While it is true that mobile apps have the potential of providing shoppers with a deeper engagement, the challenge for retailers is to proactively maintain a dialog with those shoppers that are “passionate enough to keep your app on their phone.” All too often the app is developed as a finite ‘thing’ that once implemented is perceived as finished. You wouldn’t expect to maintain a viable conversation with a ‘robo-operator’. Don’t expect a different result with an app that isn’t dynamic. As Nikki accurately states, most retailer mobile apps ‘stink’. They’re developed so the marketing department can claim they have a mobile initiative. If you’re not connecting with your customers on a regular basis and bringing value with every interaction all you have is a press release. It’s very difficult to create an app that shoppers will return to, time after time. Mobile apps are similar to digital signage at retail that unless they’re implemented into a valued shopper ‘workflow’ they will rapidly lose their viability as a valued communication and/or interactive vehicle. Mobile apps are not a ‘thing’ with a beginning, middle and end. In order to maintain their value in the hands of your customers and shoppers, they… Read more »
Max Goldberg

Both retailer apps and sites need to be enhanced, then let consumers decide which they want to use. Successful retailer apps and sites need to feature formats for use on a small screen, easy navigation, simple checkout and most of all, a reason for existing in the first place.

Retailers need to offer more than a listing of products for sale. Loyalty programs, coupons and promotional offers should be loaded into sites and apps. Store layouts, recipes (for grocers), parts and tool lists (for home improvement stores) and the like, need to be loaded into apps.

All of this costs money and takes a dedicated team that can cut across corporate silos. Most retailers are not willing to invest in this effort. And that’s why most retail sites are not reaching their potential with consumers.

Camille P. Schuster, PhD.

The choice between apps and mobile sites is like the choice between using smartphones or tablets – it is not either/or. Some consumers prefer apps, some prefer mobile sites depending upon the functionality. Therefore retailers need both or they have to make the advantages of using one very strong.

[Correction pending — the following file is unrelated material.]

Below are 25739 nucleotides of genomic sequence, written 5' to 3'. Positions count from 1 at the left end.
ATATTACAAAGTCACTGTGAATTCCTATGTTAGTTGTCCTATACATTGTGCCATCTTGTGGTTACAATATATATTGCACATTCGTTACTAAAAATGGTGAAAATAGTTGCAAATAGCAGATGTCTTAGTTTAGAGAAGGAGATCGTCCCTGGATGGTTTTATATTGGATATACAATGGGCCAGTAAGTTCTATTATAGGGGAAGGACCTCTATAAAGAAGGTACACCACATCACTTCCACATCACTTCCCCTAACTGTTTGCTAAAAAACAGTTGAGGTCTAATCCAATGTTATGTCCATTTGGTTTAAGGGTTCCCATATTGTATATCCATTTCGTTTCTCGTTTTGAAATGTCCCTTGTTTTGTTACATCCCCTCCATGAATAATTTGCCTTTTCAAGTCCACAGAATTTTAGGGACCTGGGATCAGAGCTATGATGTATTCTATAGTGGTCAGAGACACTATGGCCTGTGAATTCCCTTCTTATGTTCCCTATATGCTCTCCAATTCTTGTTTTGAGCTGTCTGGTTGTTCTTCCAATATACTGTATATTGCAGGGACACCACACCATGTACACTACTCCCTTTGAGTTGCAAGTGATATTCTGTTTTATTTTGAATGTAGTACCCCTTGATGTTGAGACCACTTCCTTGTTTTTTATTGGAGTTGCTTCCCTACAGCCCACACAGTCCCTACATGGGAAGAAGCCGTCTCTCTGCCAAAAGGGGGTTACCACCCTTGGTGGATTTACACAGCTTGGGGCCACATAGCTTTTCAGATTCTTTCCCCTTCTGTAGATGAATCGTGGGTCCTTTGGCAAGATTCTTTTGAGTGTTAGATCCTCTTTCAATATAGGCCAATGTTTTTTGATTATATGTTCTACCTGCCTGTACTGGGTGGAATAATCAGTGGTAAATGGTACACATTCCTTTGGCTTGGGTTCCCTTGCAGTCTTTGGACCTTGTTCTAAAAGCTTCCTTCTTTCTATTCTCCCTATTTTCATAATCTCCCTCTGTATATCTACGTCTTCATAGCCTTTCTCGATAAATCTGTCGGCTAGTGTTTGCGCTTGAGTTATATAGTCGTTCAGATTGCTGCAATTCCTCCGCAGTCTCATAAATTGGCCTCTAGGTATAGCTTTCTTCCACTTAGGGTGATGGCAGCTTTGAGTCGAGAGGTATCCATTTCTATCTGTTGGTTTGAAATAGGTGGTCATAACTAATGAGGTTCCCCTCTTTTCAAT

John Boccuzzi, Jr.
John Boccuzzi, Jr.
4 years 19 days ago

For most retailers it does not make sense to invest in building a custom app unless you are providing features beyond just your store. Why? Because most retailers besides grocery and drug do not have enough visits per year to warrant an app. A consumer shops your store 2-4 times per year. Do they really need an app?

What is interesting are apps created by retailers that provide a service beyond just their store. For example, I was in L.L.Bean over the weekend and they have an app that provides information on all the parks and hiking trails in the US. As a consumer that loves the outdoors, I am more likely to download and use this app than if it was just an app that let me shop for L.L.Bean gear. Great move L.L.Bean!

Retailers should first understand their core shopper and then figure out the best way to reach them. An app is not always the answer.

Ben Sprecher
Ben Sprecher
4 years 19 days ago

Nikki makes some great points about the added value a mobile app *can* bring, *if* you get people to use it. But that’s a BIG “if.”

A data point to consider: Google researched this very question (see slide 12 of Google’s research study, “How Mobile Is Transforming the Shopping Experience in Stores“), and found that in-store shoppers favored mobile sites over mobile apps by 65% to 35%.

Gene Detroyer

Nikki is right on this one.

The dichotomy is caused by what the retailer wants. If the retailer wants to provide convenience to the shopper and therefore draw a more intimate relationship, they opt for apps. If the retailer want to control the information and control the shopper they opt for the website adapted for mobile (which is no different than a website).

This is a marketing decision on who adapts to who. Those who focus on providing apps are saying we will adapt to our shoppers. Those focusing on websites are saying we want our shoppers to adapt to us.

Herb Sorensen

100 years ago, self-service retailers lost virtually all true SELLING skills. Mobile apps developers are trying to help retailers “sell” and apparently know no more about selling than my grandma’s tricycle does. Shared ignorance does NOT amount to intelligence.

Lee Kent

Here’s the deal for me. I will not and don’t want to have apps for every retailer I shop! If I’m shopping on my mobile device, I simply want the site to be mobile-ready.